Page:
By the agreement's plain language, any partner could request return of his or her capital investment plus twelve percent. There is nothing in the agreement to suggest that this clause, albeit perhaps not in the partnership's best interest, is ambiguous such that other interpretation is necessary. The evidence before the trial court was that plaintiff had requested the return of her investment by letter sent to defendant Craig C. Barkley. This evidence, in conjunction with the partnership agreement, warrants a finding that plaintiff complied with the prerequisites for return of her investment. There is no competent evidence in the record that as a retiring partner plaintiff was asserting her interest in the partnership was worth more than twelve percent. Accordingly, the trial court erred in its fourteenth finding.
    Related to the “option” invoked by plaintiff's request, defendants, by cross-assignment of error, assert that the trial court erred in finding that article nine was not modified at a meeting of the general partners to limit the partners ability to demand return of their capital.
        11. That on December 10, 1994, the Plaintiff at a meeting of the general partners, made a motion which was seconded and unanimously approved that no liquidation of capital contribution would take place until the transfer of the partnership real estate has been transferred to new owners. That said condition did not constitute a modification ofthe partnership agreement on a continuing basis, as it was made solely for the purposes of a pending sale at that time, which was never completed.

This finding, however, is supported by competent evidence, even though contrary evidence exists. The minutes of the general partners meeting on 10 December 1994 reflect plaintiff made a motion that no partnership liquidation occur until the completed sale of the property to new owners. However, there is nothing about the motion's passage that would suggest it was aimed at amending or modifying the partnership agreement. Foremost, not all the partners were attending and voted, none of the twenty or more junior or limited partners were present. See N.C. Gen. Stat. § 59- 48(8) (2003) (“[N]o act in contravention of any agreement between the partners may be done rightfully without the consent of all the partners.”). Additionally, other testimony was that the motion was made due to a pending sale, which eventually fell through. While evidence exists that other general partners in plaintiff's position operated as if that motion was binding on them, there is competent evidence to support the trial court's finding.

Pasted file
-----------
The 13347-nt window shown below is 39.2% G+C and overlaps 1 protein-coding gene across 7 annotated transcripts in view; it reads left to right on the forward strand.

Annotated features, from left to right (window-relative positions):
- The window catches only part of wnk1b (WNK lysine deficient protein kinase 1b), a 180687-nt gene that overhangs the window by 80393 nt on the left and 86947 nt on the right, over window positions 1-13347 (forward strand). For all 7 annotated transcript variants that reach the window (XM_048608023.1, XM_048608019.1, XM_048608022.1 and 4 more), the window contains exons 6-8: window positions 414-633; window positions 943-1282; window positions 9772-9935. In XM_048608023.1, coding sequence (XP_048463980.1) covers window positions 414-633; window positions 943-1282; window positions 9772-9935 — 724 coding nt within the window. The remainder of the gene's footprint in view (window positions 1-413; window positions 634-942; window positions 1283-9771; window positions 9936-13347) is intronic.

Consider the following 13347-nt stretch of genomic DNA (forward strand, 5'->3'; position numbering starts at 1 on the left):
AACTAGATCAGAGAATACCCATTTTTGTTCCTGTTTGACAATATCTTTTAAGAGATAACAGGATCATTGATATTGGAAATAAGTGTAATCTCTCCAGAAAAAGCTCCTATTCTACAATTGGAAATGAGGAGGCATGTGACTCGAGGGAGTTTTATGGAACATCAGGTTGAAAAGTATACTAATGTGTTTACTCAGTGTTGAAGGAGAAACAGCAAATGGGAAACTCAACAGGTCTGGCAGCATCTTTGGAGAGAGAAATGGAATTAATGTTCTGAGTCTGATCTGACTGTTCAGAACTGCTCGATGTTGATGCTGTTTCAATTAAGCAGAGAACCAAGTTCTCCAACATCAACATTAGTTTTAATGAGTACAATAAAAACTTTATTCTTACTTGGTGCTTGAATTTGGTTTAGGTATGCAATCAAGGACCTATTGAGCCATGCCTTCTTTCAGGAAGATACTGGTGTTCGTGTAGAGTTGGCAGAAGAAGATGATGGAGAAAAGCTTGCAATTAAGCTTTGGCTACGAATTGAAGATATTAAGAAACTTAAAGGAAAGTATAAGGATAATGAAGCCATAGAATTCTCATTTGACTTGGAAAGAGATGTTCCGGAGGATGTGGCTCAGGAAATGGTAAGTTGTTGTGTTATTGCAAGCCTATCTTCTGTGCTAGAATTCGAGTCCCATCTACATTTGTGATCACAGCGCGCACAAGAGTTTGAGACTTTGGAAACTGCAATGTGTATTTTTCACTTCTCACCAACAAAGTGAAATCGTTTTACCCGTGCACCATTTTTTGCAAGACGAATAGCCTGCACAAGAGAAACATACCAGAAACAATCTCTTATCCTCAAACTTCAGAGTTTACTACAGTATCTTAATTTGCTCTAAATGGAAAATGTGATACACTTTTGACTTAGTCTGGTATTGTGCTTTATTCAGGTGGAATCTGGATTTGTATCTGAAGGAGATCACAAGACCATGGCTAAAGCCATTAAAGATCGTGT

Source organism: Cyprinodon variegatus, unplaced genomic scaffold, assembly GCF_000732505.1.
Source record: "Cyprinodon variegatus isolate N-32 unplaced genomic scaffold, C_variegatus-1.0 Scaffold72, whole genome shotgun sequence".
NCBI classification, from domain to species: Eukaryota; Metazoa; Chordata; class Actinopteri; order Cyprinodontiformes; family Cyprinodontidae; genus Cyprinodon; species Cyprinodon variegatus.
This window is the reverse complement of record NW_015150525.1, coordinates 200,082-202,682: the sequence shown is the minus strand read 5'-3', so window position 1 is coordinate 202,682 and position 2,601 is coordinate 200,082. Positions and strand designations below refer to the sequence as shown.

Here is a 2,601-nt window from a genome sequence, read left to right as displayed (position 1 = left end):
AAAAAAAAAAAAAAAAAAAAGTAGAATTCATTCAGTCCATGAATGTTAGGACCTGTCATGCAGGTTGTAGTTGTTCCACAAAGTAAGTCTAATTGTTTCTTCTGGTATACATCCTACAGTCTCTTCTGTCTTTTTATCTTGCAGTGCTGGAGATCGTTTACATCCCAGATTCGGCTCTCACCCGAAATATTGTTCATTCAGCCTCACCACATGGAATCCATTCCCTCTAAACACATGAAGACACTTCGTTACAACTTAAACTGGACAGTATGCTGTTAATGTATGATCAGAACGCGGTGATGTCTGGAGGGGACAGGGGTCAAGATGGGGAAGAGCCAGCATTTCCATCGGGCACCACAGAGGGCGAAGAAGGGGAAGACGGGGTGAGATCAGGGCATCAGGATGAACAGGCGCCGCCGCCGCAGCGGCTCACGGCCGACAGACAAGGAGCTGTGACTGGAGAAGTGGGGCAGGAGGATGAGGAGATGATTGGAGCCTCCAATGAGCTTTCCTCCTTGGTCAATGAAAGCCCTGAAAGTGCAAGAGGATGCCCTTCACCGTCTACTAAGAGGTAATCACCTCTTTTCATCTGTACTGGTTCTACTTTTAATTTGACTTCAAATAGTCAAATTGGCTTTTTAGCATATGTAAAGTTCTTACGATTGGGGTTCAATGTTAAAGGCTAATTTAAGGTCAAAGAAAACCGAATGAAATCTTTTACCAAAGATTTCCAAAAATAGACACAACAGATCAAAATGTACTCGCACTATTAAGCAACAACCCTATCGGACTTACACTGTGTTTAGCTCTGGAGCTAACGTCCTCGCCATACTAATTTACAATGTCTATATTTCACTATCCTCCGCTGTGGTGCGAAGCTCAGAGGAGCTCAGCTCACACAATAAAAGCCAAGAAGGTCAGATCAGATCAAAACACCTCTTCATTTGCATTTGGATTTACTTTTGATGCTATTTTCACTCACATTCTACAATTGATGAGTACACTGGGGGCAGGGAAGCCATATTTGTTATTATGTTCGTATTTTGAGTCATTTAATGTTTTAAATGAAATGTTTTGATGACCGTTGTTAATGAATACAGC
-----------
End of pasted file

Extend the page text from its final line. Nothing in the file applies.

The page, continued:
Plaintiff also excepts to the trial court's fifteenth finding that there was no personal agreement between her and defendant Barkley that he pay her a monthly return. Yet, there is competent evidence in the record to support that finding. Defendant Barkley testified that he never agreed to be bound in paying plaintiff a monthly return on her investment. He also testified that no other partner was receiving such payments, nor were those paymentsnecessarily authorized by the partnership. Accordingly, we affirm the trial court's finding on this point.
    Notably then, the trial court erred in determining that plaintiff was entitled to an evaluation of her interest under paragraph two of article nine. We are cognizant of the fact that this agreement is in many respects contrary to ordinary or default provisions of partnership law. See, e.g., N.C. Gen. Stat. § 59- 48(4) (2003) (“A partner shall receive interest on the capital contributed by him only from the date when repayment should be made.”). However, absent any ambiguity, the agreement between the parties controls; the parties' agreement is what we must enforce, not their perhaps well-meaning but unwritten intentions. We reverse the judgment of the trial court and remand the matter to determine, under paragraph one of the agreement, how much plaintiff is entitled to receive.
    Reversed and remanded.
    Judges HUDSON and SMITH concur.
    Report per Rule 30(e).